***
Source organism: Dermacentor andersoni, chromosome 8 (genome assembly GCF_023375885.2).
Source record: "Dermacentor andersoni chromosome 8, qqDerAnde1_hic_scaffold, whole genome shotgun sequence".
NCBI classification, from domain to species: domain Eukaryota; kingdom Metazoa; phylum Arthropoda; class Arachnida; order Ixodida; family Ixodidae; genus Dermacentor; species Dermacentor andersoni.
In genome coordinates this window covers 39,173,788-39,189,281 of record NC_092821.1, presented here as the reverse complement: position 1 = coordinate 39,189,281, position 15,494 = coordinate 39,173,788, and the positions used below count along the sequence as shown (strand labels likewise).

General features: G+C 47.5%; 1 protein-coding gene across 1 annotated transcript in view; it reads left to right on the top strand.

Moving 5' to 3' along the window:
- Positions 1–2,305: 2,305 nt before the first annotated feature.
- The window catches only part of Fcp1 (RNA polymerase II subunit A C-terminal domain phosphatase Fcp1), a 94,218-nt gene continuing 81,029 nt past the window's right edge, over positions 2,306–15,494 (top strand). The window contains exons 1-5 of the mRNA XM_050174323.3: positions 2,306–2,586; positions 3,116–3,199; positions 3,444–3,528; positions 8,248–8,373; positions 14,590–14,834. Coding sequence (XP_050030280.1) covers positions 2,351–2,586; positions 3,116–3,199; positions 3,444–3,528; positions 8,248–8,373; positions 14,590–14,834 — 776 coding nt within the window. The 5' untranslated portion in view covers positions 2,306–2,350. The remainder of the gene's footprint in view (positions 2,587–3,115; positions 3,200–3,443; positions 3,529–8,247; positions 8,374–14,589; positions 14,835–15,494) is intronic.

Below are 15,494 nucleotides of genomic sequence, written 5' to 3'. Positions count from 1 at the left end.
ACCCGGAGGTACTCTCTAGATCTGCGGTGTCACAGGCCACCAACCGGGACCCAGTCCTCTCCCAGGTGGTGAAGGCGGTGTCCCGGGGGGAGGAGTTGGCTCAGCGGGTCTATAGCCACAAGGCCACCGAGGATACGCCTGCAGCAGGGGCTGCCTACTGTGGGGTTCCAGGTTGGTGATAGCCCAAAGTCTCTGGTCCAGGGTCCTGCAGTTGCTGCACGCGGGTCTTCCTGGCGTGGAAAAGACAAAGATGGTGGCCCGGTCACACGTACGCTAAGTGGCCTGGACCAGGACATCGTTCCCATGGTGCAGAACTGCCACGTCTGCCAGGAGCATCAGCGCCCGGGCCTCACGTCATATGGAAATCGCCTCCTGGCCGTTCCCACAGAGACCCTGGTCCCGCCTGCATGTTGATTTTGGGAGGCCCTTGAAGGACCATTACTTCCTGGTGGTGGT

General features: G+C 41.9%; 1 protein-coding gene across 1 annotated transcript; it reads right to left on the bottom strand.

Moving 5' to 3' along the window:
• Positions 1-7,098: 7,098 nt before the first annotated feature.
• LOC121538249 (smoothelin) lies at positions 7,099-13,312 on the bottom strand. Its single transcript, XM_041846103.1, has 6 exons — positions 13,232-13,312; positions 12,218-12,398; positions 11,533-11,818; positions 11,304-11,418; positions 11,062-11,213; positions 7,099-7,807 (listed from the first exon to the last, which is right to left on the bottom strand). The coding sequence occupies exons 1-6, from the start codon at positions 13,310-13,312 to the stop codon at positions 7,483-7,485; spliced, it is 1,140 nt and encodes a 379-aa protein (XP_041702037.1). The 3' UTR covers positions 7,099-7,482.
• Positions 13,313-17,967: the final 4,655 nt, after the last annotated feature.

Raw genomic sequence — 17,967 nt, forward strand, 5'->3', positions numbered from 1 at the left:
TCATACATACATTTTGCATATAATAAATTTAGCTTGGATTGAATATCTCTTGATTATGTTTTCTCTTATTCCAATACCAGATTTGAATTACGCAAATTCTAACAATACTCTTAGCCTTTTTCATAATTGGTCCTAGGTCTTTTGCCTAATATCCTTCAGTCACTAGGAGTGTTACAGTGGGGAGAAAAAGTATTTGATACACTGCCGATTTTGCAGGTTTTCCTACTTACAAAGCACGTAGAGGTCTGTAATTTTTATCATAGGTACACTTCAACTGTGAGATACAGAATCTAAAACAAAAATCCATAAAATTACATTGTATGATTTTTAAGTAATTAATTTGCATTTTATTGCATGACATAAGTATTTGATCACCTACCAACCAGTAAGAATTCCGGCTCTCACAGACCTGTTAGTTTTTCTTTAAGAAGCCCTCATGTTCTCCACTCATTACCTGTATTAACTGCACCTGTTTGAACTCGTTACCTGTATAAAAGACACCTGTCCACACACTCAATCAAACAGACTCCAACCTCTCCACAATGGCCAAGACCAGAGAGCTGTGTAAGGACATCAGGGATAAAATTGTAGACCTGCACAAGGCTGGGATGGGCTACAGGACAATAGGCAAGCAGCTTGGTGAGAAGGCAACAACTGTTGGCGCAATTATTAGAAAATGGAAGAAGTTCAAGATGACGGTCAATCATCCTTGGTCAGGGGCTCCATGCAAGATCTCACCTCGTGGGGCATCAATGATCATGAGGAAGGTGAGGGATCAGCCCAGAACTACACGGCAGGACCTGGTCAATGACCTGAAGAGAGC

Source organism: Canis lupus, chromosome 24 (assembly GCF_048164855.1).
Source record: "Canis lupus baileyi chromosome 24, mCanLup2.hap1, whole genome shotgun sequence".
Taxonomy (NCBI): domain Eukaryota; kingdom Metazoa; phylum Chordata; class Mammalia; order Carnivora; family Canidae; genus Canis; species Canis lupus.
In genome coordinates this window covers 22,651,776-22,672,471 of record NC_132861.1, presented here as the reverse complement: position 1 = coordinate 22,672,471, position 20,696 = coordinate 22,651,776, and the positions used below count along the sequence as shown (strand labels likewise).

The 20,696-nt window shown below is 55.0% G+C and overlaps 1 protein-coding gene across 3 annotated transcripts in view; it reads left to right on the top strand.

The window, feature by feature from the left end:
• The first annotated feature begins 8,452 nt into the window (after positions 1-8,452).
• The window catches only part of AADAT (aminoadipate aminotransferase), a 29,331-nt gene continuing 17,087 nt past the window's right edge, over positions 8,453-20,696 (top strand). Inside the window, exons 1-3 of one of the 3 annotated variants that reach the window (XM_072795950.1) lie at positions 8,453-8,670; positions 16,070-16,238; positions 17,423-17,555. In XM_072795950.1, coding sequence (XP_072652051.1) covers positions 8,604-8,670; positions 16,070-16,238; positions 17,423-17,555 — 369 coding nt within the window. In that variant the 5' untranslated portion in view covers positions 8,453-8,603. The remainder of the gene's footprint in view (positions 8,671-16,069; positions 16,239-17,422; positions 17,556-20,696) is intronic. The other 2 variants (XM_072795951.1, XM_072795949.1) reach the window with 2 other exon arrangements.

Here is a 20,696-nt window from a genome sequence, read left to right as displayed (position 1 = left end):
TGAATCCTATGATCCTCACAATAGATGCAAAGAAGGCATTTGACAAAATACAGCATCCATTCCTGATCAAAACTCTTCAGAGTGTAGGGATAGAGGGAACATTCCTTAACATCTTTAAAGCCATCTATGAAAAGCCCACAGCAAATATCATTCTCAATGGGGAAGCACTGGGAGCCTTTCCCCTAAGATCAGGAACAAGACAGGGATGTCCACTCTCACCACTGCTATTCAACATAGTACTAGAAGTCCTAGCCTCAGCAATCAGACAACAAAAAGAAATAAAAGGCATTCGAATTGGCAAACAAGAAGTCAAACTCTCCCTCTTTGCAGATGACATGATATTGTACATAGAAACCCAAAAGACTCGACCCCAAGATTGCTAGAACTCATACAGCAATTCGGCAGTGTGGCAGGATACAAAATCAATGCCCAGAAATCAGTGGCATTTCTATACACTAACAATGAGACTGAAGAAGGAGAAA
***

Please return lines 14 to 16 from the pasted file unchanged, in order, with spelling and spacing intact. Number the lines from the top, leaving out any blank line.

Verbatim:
• LOC121538249 (smoothelin) lies at positions 7,099-13,312 on the bottom strand. Its single transcript, XM_041846103.1, has 6 exons — positions 13,232-13,312; positions 12,218-12,398; positions 11,533-11,818; positions 11,304-11,418; positions 11,062-11,213; positions 7,099-7,807 (listed from the first exon to the last, which is right to left on the bottom strand). The coding sequence occupies exons 1-6, from the start codon at positions 13,310-13,312 to the stop codon at positions 7,483-7,485; spliced, it is 1,140 nt and encodes a 379-aa protein (XP_041702037.1). The 3' UTR covers positions 7,099-7,482.
• Positions 13,313-17,967: the final 4,655 nt, after the last annotated feature.

Raw genomic sequence — 17,967 nt, forward strand, 5'->3', positions numbered from 1 at the left: